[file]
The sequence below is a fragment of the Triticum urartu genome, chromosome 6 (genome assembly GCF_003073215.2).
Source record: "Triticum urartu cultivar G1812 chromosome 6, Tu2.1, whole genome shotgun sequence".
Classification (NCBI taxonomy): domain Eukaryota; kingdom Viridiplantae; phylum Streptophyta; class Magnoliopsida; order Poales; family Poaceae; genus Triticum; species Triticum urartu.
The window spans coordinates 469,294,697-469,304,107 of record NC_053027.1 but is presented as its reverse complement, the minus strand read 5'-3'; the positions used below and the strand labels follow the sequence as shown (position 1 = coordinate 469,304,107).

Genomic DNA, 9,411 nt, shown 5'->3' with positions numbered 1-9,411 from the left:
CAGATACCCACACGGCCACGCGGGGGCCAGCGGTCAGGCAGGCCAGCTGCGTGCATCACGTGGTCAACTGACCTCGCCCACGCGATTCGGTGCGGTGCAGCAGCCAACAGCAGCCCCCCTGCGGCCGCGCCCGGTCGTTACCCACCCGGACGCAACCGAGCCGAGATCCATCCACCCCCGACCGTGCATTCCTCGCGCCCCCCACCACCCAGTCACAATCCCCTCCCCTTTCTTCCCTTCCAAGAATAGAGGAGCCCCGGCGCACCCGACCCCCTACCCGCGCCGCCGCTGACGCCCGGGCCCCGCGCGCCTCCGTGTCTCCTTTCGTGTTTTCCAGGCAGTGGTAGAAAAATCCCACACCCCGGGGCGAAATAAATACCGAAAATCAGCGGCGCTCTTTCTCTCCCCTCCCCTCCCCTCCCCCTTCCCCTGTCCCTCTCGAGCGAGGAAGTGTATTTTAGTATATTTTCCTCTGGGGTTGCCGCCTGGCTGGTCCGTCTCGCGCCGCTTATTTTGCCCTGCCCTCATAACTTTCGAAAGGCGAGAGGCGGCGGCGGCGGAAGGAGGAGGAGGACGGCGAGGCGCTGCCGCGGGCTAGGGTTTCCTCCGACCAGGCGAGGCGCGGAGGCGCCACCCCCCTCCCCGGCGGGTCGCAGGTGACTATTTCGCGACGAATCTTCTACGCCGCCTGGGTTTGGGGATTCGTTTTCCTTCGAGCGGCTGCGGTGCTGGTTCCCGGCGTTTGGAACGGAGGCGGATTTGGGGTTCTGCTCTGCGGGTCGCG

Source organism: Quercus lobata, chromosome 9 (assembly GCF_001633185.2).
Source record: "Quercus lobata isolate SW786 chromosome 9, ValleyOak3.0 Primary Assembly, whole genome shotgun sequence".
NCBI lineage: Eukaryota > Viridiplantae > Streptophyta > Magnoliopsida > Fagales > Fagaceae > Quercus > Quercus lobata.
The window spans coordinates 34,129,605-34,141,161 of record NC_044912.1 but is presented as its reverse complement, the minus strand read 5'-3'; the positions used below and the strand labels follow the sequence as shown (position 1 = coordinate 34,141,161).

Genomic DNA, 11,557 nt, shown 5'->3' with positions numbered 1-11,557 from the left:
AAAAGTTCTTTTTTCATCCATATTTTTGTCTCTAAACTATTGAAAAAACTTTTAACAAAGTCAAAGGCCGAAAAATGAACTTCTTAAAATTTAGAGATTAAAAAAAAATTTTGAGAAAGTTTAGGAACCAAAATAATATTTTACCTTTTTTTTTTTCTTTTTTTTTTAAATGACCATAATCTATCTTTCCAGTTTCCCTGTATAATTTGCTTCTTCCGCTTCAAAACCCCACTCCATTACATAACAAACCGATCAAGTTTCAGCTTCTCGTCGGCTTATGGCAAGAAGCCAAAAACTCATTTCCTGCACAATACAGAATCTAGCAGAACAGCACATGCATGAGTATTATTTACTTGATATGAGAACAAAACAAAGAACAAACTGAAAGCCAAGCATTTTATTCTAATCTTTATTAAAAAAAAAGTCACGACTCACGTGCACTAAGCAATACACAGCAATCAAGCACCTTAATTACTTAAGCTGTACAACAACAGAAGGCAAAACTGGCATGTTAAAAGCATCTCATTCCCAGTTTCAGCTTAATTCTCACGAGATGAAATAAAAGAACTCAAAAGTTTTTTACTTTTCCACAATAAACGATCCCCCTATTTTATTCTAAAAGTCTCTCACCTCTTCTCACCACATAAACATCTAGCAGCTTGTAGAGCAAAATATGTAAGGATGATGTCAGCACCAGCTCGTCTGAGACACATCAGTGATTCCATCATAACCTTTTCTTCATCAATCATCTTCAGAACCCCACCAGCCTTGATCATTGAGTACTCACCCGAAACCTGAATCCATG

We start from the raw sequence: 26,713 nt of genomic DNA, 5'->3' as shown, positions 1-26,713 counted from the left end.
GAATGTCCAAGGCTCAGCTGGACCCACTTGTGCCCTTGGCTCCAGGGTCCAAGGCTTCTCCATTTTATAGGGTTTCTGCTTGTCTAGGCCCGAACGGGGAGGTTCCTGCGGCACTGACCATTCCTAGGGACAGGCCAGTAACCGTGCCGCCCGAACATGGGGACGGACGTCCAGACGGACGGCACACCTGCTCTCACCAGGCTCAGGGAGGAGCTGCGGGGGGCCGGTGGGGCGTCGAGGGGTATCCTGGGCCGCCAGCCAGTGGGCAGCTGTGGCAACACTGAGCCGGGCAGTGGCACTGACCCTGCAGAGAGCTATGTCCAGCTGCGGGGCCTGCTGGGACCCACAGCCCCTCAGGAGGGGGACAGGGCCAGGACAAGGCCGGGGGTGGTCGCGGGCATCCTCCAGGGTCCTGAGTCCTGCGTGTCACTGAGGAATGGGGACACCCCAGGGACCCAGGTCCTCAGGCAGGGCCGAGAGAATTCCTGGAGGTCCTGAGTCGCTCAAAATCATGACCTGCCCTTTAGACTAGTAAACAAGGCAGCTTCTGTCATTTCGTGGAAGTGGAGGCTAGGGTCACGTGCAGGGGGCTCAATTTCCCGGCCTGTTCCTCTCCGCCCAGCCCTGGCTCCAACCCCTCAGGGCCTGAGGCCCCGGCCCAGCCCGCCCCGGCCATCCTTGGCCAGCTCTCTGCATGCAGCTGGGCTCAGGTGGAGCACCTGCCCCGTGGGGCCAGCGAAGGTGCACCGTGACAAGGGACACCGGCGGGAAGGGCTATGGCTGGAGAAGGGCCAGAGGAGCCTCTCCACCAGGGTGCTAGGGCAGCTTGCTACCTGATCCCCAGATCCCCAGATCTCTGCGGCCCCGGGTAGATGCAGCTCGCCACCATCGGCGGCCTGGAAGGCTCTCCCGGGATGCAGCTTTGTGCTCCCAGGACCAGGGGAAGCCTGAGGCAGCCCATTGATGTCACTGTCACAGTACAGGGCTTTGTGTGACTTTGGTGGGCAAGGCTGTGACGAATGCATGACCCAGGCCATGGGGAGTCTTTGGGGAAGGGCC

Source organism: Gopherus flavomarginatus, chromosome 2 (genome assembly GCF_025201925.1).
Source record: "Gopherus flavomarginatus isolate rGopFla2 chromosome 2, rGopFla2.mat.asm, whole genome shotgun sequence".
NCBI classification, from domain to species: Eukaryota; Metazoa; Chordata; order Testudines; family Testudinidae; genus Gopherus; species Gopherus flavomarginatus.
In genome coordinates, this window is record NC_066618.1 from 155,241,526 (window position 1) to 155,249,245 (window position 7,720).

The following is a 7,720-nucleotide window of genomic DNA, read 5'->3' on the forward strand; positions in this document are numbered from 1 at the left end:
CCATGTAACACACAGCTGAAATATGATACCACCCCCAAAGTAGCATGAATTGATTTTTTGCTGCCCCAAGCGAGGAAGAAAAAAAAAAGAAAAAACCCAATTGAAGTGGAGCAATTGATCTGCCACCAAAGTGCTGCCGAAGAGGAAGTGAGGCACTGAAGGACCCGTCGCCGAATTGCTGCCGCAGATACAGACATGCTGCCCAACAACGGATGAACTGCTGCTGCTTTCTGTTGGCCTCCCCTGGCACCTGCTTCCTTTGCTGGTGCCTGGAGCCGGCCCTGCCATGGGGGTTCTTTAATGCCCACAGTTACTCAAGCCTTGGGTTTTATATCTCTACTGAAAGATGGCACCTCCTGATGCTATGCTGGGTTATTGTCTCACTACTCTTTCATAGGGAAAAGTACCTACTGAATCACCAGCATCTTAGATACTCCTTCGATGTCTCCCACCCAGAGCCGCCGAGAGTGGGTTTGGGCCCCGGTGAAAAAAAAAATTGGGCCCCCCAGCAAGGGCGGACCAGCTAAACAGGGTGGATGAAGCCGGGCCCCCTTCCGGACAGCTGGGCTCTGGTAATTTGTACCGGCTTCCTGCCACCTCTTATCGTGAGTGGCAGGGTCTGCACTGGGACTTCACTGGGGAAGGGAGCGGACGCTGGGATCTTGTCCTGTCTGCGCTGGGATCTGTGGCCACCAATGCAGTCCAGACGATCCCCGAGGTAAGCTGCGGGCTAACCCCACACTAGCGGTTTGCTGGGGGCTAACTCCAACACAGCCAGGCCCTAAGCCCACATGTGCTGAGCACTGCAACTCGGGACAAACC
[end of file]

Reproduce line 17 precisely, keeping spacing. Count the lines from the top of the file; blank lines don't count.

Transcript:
NCBI classification, from domain to species: Eukaryota; Metazoa; Chordata; order Testudines; family Testudinidae; genus Gopherus; species Gopherus flavomarginatus.